WHO ARE YOU?

Rebecca A. Apperson, BA, MA

“Who are you?” A question posed to a small group of five women suffering from Substance Use Disorder (SUD) and Trauma were met with totally blank stares. Not one of the women had even the faintest idea how to answer the question. When treating women suffering from SUD and Trauma, the foundation for creating a safe and secure environment in which to thrive begins with education. Intensive education for women on the definitions of self-esteem, boundaries and emotions through an intensive curriculum of individual and group based therapy on communicating those boundaries and exploring what it is to have self- esteem is vital. This is a powerful baseline to begin identifying long-term recovery goals, both as an active member of the recovery community and in a wider societal context as well. The correlation between the ability to effectively navigate emotions, implement boundaries, communicate these effectively, and maintain strong recovery while increasing self-esteem has proved to be incredibly high in the treatment of both Substance Use Disorders (SUD) and Trauma.

The importance of the correlation between the above components in program development has proved to be crucial in establishing a three phase approach for treating addiction and trauma for the long term; Educate, Motivate, and Activate.

The baseline of the recovery process begins by creating a safe environment to start educating women on several different levels. First, with an in depth education on the physical and mental effects of alcohol and drugs; and how this disease causes alcoholics and addicts to behave differently than others in regards to mood and mind altering substances. This allows women to recognize and accept what happens to them both physically and mentally as a disease concept rather than a moral malfunction. Secondly, it has been found that most women initially are only able to identify one emotion: Anger. It appears that most women have never been educated on the many different types of emotions, the actual definitions of these emotions, or what different emotions can feel like in different situations. Thirdly, women entering the recovery process generally express mindsets of extremely low self-esteem. Yet, most women are not taught the meaning of self-esteem, the difference between self-esteem and ego, or the actual process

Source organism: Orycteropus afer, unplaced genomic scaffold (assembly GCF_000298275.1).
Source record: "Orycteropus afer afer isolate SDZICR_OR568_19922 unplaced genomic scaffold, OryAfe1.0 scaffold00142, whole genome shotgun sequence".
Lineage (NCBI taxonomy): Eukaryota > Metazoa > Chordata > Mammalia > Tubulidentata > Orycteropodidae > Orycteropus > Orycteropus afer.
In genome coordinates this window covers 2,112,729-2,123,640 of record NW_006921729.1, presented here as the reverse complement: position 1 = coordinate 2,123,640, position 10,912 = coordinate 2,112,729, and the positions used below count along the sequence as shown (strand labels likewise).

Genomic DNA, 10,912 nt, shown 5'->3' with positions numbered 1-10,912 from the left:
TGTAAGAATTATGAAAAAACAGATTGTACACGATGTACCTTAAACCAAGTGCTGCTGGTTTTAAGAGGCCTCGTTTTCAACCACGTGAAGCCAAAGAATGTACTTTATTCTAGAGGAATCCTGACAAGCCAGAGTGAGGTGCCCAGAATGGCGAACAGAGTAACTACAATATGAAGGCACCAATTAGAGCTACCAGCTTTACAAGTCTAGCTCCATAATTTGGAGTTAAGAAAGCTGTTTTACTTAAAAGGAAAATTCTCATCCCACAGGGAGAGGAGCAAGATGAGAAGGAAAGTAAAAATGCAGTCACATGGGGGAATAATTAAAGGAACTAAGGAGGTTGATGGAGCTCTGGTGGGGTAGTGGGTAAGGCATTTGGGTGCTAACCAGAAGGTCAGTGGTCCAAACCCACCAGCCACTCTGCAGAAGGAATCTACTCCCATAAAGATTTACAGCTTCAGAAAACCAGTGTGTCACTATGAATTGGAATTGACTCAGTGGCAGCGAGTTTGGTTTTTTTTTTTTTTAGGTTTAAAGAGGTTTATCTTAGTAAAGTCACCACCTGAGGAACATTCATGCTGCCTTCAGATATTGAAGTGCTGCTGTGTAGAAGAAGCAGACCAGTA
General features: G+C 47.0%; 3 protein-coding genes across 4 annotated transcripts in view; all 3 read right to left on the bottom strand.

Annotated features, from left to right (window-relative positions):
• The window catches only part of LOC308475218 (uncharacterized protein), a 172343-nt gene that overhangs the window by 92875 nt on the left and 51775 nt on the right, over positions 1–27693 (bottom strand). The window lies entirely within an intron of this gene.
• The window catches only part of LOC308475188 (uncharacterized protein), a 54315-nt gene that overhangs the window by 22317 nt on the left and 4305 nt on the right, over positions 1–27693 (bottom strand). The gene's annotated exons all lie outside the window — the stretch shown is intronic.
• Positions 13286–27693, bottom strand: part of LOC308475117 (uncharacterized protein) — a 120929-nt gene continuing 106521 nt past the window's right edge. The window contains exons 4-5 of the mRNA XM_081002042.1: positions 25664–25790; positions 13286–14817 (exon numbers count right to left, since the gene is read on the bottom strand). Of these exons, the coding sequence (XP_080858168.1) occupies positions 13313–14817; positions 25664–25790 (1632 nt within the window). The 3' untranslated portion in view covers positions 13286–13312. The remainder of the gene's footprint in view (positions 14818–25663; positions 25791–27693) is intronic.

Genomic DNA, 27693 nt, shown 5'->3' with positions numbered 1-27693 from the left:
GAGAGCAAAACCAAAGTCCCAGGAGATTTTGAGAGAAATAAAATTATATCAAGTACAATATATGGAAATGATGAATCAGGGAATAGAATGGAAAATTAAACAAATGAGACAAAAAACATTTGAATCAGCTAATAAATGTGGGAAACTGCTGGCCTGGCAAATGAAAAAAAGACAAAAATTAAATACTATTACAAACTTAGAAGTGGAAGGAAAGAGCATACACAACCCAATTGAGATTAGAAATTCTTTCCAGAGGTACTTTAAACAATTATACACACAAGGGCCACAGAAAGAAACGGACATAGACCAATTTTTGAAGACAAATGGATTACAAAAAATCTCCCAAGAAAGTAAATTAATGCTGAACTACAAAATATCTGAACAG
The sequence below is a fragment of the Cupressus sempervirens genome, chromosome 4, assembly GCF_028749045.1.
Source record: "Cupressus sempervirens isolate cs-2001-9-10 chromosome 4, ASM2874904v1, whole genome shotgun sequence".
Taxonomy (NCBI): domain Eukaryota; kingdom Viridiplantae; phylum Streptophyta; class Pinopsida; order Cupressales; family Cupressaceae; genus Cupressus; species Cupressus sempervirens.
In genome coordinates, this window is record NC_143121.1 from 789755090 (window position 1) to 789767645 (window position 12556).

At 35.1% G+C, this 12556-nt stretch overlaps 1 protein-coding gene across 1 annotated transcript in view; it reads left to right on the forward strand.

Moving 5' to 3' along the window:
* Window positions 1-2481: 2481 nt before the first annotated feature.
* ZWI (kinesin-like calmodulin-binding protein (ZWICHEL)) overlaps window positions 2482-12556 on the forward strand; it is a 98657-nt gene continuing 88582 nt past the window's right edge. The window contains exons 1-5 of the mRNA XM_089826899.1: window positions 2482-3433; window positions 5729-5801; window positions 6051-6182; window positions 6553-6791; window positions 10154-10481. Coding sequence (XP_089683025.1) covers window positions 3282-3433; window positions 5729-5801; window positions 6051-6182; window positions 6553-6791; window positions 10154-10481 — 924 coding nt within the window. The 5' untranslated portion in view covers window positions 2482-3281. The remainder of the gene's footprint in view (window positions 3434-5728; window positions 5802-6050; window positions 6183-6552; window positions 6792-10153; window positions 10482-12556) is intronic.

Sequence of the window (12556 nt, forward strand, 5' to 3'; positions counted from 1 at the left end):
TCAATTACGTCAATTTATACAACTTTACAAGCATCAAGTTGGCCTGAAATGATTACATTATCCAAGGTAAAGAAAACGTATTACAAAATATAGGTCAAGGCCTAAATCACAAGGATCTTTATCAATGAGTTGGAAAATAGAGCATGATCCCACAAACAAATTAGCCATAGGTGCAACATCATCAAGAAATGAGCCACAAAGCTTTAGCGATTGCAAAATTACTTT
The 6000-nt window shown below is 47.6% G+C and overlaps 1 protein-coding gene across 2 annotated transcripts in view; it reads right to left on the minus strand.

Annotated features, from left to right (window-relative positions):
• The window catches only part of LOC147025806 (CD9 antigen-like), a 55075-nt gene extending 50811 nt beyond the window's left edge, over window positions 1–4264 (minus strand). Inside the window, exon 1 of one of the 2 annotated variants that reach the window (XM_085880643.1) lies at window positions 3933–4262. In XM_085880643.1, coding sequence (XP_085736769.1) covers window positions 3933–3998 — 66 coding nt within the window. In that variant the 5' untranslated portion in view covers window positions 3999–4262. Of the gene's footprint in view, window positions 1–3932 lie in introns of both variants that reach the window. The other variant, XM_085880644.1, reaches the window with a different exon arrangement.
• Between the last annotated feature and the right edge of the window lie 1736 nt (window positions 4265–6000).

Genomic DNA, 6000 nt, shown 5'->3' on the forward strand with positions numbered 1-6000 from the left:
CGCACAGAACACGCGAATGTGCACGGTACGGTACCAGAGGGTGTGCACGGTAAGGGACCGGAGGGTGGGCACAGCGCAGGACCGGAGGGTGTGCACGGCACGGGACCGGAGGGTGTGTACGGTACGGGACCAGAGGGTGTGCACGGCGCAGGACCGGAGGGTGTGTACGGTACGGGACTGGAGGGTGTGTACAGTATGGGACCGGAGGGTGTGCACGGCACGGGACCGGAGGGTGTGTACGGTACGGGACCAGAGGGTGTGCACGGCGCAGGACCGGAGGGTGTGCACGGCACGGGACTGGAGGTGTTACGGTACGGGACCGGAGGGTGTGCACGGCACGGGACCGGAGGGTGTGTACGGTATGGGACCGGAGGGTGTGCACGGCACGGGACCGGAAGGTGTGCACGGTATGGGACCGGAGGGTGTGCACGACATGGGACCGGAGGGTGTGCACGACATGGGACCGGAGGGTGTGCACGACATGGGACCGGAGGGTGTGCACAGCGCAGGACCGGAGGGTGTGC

of building self-esteem outside of the treatment setting. Once armed with the information and facts about addiction, emotional awareness, and how to build self-esteem through writing, role-playing, and intense conflict resolution practice, women are greatly motivated to practice these tools outside of the clinical setting- if made to be accountable.

The importance of practicing these invaluable communication skills has been continuously stated by these women as part of the core set of tools used in the maintenance of their daily SUD recovery.